C*STAR opens new research pipeline for Carle Cancer Center

More than a year and a half ago, Maria Grosse Perdekamp, MD, attended an abstract presentation at the University of Illinois. And she left with two takeaways.

First, potential for the Cancer Scholars for Translational and Applied Research (C*STAR) program excited her. Second, she noticed a commonality with one student idea, in particular.

Evijola Llabani covered the topic of “Fluorometric microculture cytotoxicity assay for personalized medicine.” Dr. Perdekamp found inspiration in the concept because it pairs well with her interest in breast cancer treatment.

Their pairing became an example of C*STAR success after three semesters of work together. Carle’s Kendrith Rowland, MD, also worked with a student, Elizabeth Awick, on a project titled “Relationships among physical activity, quality of life, and cognitive function in breast cancer survivors.”

Through projects like these, the jointly funded program between the University of Illinois and Carle Cancer Center matches graduate students from translational research with Carle clinicians. It intends to:

  1. Match graduate students with a UI faculty mentor and a Carle physician mentor for the duration of the research project.
  2. Focus research on clinically relevant projects related to cancers of the breast, prostate, lung, gastrointestinal tract and gynecological areas.
  3. Allow students and faculty to participate in grand rounds at Carle, site alternating workshops, and joint seminars.

Thus far, it’s clear Llabani benefited from the interaction.

“Being involved in the C*STAR program opened up my eyes that it’s not just academia or industry, but I could actually be doing clinical research and see the translational part of drug discovery,” she said in the U of I publication Pathways.

“I’m actually considering having a career in clinical research. I like helping out and seeing the patient side, their struggles, and that what we are doing can help them.”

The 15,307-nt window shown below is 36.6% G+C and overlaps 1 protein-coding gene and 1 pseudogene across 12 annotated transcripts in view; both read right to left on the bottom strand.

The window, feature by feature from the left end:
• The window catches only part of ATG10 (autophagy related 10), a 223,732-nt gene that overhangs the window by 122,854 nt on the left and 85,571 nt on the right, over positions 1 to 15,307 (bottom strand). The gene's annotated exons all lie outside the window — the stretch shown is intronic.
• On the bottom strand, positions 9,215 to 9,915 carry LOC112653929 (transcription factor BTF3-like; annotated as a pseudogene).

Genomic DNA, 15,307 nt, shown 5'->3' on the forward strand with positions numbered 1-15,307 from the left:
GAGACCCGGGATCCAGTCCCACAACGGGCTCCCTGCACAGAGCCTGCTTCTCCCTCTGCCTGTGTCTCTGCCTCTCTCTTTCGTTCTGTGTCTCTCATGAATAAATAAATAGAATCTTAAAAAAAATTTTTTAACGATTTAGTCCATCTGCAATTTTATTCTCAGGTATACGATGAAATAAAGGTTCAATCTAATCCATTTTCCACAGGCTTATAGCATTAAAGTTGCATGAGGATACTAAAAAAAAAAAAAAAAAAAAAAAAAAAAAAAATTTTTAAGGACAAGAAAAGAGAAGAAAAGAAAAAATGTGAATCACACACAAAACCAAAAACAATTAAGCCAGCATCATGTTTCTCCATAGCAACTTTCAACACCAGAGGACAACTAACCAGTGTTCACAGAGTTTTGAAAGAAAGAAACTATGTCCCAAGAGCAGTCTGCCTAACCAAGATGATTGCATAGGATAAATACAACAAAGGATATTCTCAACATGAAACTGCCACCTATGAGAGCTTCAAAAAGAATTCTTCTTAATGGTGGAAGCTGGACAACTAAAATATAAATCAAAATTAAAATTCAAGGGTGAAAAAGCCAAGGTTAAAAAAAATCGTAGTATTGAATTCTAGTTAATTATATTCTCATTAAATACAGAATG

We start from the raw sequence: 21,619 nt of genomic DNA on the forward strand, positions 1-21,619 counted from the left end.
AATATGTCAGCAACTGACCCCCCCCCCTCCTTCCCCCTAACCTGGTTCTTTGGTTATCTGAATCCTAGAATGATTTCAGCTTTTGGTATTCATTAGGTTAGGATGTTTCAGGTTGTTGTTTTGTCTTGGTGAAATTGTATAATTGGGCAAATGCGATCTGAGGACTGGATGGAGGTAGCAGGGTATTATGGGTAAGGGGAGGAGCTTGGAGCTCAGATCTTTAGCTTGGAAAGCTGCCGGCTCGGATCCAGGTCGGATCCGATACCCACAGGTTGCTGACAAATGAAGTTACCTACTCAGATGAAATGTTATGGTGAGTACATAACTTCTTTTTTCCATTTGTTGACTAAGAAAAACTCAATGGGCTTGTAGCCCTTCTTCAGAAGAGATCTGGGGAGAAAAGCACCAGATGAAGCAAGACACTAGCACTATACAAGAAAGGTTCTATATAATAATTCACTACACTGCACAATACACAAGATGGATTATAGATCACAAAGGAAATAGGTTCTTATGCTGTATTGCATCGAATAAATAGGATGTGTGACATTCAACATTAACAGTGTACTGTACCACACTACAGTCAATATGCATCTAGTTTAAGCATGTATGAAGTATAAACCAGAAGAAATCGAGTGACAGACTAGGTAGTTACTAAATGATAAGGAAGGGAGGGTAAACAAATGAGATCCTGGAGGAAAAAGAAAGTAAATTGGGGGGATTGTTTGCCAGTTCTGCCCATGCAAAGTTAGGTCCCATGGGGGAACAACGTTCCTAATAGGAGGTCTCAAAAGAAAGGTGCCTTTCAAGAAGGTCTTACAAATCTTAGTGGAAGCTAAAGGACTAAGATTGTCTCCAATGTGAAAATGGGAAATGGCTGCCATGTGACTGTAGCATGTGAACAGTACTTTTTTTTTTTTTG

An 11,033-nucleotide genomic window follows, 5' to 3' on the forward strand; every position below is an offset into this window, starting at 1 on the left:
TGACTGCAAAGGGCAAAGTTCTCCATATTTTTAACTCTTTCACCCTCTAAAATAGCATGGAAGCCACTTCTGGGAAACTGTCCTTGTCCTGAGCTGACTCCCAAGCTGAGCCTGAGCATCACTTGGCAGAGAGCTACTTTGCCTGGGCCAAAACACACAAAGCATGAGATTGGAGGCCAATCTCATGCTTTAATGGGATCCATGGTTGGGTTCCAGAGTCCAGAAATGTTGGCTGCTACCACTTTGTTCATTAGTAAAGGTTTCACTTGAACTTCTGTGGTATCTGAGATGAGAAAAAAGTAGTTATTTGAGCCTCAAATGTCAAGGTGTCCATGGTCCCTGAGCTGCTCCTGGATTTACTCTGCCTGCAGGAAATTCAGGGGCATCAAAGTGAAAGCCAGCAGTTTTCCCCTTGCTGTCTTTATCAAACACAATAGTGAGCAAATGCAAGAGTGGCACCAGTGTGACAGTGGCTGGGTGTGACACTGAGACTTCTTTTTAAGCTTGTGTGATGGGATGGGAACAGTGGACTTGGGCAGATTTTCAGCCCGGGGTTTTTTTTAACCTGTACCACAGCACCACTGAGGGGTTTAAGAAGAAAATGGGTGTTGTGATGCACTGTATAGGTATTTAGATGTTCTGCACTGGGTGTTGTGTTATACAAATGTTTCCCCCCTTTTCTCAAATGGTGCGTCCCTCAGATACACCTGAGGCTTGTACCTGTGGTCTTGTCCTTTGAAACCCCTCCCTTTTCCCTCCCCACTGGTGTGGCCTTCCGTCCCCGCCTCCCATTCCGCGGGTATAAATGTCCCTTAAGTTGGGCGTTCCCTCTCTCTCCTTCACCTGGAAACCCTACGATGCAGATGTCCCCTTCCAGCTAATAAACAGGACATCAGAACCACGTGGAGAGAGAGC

Dr. Perdekamp has a few takeaways from experience thus far, too:

In what ways do you believe involvement in programs like C*STAR benefits Carle Cancer Center?

“Research is an important part of oncology. We participate in clinical research trials from the NCI, as well as from pharmaceutical companies. Being involved in basic research trials with the U of I allows us to open the doors for this kind of research and more involvement with drug development. There are so many new approaches, treatment options and developments that we all like to follow the research that is out there, particularly research done in our community.

“It is very exciting to work with Evi Llabani, her U of I mentor Professor Paul Hergenrother, and their group together. We clinicians and the researchers try to be available as much as possible to bring our project to a success. This hopefully will give long-term ties between Carle Cancer Center and the U of I.”

What potential do you see from projects like the one Llabani is working on?

“With molecular tests we know that there are different subtypes of breast cancer. We can possibly find the chemotherapy more targeted to a specific subgroup of breast cancer patients. Evi Llabani and Professor Hergenrother’s group have developed new compounds for treating malignancies. These will also be tested on our tumor specimens. I am learning about the exciting work of the researchers.”

In the article from the University, Llabani spoke highly of the experience because it introduced her to the clinical side of the research process. And it seemed to spark a new interest in this part of the industry. What does it mean to you to see that kind of interest come from a young mind?

“I feel that coming to Carle Cancer Center to work together and shadowing the clinical part is very important for the researchers. Evi was introduced in all regulations and procedures for obtaining human tumor tissue. Being in our clinic provided several instances in which we were able to recruit another patient for our trial.”